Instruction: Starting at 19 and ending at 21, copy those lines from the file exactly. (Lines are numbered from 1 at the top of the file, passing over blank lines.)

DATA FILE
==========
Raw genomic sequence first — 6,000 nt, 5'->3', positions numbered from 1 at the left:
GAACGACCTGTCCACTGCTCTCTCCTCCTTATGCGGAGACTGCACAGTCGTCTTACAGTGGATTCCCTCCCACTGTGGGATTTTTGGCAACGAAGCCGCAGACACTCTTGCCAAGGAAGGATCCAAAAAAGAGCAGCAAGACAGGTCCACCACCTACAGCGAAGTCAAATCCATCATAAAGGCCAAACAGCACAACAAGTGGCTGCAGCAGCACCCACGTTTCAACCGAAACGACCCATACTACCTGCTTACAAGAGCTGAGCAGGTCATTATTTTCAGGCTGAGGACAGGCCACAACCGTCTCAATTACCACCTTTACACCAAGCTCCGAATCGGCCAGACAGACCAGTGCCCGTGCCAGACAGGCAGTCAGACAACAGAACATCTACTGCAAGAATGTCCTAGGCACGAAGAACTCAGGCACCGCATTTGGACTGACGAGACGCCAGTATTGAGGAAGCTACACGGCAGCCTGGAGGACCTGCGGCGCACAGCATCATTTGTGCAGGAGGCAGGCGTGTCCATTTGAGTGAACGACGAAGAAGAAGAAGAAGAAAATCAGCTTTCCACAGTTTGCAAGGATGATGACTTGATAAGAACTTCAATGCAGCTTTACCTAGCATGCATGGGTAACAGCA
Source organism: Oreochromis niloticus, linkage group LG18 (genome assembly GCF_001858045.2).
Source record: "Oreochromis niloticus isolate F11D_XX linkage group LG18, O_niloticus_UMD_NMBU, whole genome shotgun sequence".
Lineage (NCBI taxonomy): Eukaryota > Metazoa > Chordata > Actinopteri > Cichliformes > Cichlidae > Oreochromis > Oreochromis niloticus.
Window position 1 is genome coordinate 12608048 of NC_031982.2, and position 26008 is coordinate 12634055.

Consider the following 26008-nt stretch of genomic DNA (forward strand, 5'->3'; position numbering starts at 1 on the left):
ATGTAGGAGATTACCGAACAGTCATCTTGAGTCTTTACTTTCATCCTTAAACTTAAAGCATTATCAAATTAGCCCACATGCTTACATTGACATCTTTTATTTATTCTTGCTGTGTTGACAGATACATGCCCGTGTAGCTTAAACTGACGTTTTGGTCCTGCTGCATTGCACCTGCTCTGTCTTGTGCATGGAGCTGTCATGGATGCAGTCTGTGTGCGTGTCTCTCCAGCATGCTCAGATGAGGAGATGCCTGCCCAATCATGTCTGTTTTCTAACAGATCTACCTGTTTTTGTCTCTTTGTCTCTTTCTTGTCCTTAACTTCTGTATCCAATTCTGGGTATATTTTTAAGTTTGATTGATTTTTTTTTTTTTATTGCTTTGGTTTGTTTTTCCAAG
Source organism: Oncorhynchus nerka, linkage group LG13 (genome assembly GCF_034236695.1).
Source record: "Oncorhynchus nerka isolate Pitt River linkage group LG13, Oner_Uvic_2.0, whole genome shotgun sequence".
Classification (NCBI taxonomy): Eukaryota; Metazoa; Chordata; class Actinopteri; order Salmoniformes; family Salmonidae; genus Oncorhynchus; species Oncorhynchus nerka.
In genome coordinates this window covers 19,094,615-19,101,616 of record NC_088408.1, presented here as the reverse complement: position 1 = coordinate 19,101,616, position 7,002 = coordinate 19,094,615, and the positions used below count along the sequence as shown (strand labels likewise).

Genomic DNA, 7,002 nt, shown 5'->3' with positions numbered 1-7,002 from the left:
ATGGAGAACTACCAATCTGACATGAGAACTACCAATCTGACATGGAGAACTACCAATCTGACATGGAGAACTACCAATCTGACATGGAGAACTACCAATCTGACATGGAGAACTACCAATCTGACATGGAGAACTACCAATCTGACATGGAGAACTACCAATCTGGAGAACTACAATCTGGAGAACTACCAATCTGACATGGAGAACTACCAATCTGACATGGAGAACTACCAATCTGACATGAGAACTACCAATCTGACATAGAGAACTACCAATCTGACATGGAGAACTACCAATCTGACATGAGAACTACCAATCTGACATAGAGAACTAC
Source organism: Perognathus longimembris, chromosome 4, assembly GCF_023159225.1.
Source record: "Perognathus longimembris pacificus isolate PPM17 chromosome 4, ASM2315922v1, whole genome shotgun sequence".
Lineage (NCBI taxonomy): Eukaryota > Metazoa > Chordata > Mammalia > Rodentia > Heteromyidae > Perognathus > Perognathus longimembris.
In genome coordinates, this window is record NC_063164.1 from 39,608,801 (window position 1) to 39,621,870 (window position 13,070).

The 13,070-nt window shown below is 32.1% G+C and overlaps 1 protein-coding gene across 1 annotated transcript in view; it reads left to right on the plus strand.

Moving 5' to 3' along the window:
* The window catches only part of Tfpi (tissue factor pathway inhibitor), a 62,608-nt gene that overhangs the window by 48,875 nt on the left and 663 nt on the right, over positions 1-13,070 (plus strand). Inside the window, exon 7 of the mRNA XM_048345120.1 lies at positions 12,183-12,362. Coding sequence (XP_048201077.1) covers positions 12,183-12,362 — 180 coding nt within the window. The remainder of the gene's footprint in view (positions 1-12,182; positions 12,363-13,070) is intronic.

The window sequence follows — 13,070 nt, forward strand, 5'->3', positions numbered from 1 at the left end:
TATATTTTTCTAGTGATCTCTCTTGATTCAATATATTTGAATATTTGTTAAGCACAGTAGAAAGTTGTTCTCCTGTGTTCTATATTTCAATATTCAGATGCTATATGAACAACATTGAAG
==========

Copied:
The 13,070-nt window shown below is 32.1% G+C and overlaps 1 protein-coding gene across 1 annotated transcript in view; it reads left to right on the plus strand.

Moving 5' to 3' along the window:
* The window catches only part of Tfpi (tissue factor pathway inhibitor), a 62,608-nt gene that overhangs the window by 48,875 nt on the left and 663 nt on the right, over positions 1-13,070 (plus strand). Inside the window, exon 7 of the mRNA XM_048345120.1 lies at positions 12,183-12,362. Coding sequence (XP_048201077.1) covers positions 12,183-12,362 — 180 coding nt within the window. The remainder of the gene's footprint in view (positions 1-12,182; positions 12,363-13,070) is intronic.